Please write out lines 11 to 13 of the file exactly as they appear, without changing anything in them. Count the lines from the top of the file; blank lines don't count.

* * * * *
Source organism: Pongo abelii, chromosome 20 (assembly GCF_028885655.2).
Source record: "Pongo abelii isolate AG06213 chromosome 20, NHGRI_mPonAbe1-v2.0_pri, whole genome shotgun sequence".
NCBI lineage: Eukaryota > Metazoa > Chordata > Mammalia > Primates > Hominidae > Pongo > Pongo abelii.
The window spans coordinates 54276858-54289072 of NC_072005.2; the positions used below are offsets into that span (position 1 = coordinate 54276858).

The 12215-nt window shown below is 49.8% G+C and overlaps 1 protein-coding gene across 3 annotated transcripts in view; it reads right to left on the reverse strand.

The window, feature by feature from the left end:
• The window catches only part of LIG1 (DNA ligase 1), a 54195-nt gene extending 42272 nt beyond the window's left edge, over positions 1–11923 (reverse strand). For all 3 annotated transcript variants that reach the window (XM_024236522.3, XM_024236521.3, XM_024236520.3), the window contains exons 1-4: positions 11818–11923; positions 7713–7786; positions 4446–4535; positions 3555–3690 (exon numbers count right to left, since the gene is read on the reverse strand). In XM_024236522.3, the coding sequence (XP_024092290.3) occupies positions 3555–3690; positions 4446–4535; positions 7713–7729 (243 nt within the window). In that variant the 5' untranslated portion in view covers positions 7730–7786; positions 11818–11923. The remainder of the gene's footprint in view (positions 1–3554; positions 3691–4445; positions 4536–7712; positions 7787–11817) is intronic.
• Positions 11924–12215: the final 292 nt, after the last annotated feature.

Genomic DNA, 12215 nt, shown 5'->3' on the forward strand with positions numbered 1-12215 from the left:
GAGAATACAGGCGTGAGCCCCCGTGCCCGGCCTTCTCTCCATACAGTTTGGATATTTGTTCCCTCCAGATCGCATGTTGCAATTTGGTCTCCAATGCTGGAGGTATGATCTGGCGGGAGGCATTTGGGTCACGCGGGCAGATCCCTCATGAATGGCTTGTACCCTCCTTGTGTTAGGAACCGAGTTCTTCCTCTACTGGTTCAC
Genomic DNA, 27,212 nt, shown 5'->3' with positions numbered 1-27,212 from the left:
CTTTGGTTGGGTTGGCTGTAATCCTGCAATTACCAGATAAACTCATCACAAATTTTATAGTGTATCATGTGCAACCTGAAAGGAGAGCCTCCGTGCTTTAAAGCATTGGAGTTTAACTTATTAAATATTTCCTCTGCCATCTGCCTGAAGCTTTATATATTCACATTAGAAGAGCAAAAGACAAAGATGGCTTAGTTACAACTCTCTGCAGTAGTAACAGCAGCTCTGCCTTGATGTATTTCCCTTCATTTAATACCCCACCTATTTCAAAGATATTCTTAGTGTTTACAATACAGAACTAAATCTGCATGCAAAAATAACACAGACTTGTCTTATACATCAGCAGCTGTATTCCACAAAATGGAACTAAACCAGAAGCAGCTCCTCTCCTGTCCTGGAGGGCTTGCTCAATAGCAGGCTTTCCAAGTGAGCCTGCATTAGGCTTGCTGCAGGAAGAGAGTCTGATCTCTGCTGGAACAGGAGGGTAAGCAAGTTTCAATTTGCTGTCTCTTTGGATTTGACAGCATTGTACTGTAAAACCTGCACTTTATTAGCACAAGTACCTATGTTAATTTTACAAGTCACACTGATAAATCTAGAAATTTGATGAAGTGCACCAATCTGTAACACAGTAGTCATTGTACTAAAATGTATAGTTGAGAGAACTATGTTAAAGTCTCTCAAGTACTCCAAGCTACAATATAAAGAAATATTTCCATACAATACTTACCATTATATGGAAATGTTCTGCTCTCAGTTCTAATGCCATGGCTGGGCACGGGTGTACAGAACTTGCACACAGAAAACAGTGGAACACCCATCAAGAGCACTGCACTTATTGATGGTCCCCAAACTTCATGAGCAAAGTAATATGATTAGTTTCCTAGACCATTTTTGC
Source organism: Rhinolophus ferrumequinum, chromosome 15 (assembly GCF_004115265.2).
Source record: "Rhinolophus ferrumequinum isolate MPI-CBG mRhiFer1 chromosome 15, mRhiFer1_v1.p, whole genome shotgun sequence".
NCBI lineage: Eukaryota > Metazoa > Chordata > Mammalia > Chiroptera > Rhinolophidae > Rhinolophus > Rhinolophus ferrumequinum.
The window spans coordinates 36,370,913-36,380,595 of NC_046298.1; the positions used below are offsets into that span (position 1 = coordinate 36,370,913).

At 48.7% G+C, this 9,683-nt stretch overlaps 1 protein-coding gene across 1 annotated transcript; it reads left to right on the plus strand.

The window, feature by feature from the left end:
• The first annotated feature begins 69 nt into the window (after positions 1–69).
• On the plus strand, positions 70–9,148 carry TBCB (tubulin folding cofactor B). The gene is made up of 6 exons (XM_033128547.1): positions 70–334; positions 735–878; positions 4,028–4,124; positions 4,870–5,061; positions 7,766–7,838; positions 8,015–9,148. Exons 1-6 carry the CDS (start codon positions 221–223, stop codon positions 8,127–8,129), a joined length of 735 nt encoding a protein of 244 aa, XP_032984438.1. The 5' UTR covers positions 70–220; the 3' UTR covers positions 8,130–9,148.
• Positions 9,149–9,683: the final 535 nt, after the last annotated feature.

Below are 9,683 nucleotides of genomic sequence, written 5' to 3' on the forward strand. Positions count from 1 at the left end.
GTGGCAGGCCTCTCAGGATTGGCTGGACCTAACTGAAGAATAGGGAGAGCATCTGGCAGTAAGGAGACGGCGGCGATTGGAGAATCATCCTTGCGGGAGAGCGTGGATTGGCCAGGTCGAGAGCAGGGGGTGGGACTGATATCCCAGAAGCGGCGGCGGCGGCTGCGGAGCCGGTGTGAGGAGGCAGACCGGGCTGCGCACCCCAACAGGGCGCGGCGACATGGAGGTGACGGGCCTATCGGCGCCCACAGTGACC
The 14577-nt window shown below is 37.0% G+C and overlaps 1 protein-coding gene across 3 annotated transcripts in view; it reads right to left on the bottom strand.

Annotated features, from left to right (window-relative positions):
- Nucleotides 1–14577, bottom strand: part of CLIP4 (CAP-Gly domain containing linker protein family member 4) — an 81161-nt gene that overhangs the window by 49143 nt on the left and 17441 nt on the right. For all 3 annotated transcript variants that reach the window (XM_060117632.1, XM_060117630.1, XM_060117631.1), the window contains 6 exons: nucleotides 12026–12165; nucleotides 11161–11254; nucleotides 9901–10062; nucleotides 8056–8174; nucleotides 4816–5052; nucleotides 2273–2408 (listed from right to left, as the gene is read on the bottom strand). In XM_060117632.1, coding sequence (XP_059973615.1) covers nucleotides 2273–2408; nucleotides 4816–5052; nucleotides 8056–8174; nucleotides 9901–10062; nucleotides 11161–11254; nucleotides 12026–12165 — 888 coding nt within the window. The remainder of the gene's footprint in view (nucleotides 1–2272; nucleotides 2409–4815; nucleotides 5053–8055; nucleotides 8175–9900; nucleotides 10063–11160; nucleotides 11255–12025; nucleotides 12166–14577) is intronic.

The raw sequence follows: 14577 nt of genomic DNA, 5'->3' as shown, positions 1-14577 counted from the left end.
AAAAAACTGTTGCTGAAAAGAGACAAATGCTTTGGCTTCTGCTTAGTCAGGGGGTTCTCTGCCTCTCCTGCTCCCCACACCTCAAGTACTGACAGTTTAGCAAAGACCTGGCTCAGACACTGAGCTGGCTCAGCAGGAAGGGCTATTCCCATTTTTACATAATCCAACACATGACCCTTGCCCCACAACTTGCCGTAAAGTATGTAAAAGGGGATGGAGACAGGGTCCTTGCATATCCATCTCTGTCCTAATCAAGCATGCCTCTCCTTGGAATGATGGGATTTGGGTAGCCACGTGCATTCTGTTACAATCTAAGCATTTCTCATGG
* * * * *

Genomic DNA, 27,212 nt, shown 5'->3' with positions numbered 1-27,212 from the left:
CTTTGGTTGGGTTGGCTGTAATCCTGCAATTACCAGATAAACTCATCACAAATTTTATAGTGTATCATGTGCAACCTGAAAGGAGAGCCTCCGTGCTTTAAAGCATTGGAGTTTAACTTATTAAATATTTCCTCTGCCATCTGCCTGAAGCTTTATATATTCACATTAGAAGAGCAAAAGACAAAGATGGCTTAGTTACAACTCTCTGCAGTAGTAACAGCAGCTCTGCCTTGATGTATTTCCCTTCATTTAATACCCCACCTATTTCAAAGATATTCTTAGTGTTTACAATACAGAACTAAATCTGCATGCAAAAATAACACAGACTTGTCTTATACATCAGCAGCTGTATTCCACAAAATGGAACTAAACCAGAAGCAGCTCCTCTCCTGTCCTGGAGGGCTTGCTCAATAGCAGGCTTTCCAAGTGAGCCTGCATTAGGCTTGCTGCAGGAAGAGAGTCTGATCTCTGCTGGAACAGGAGGGTAAGCAAGTTTCAATTTGCTGTCTCTTTGGATTTGACAGCATTGTACTGTAAAACCTGCACTTTATTAGCACAAGTACCTATGTTAATTTTACAAGTCACACTGATAAATCTAGAAATTTGATGAAGTGCACCAATCTGTAACACAGTAGTCATTGTACTAAAATGTATAGTTGAGAGAACTATGTTAAAGTCTCTCAAGTACTCCAAGCTACAATATAAAGAAATATTTCCATACAATACTTACCATTATATGGAAATGTTCTGCTCTCAGTTCTAATGCCATGGCTGGGCACGGGTGTACAGAACTTGCACACAGAAAACAGTGGAACACCCATCAAGAGCACTGCACTTATTGATGGTCCCCAAACTTCATGAGCAAAGTAATATGATTAGTTTCCTAGACCATTTTTGC
Source organism: Rhinolophus ferrumequinum, chromosome 15 (assembly GCF_004115265.2).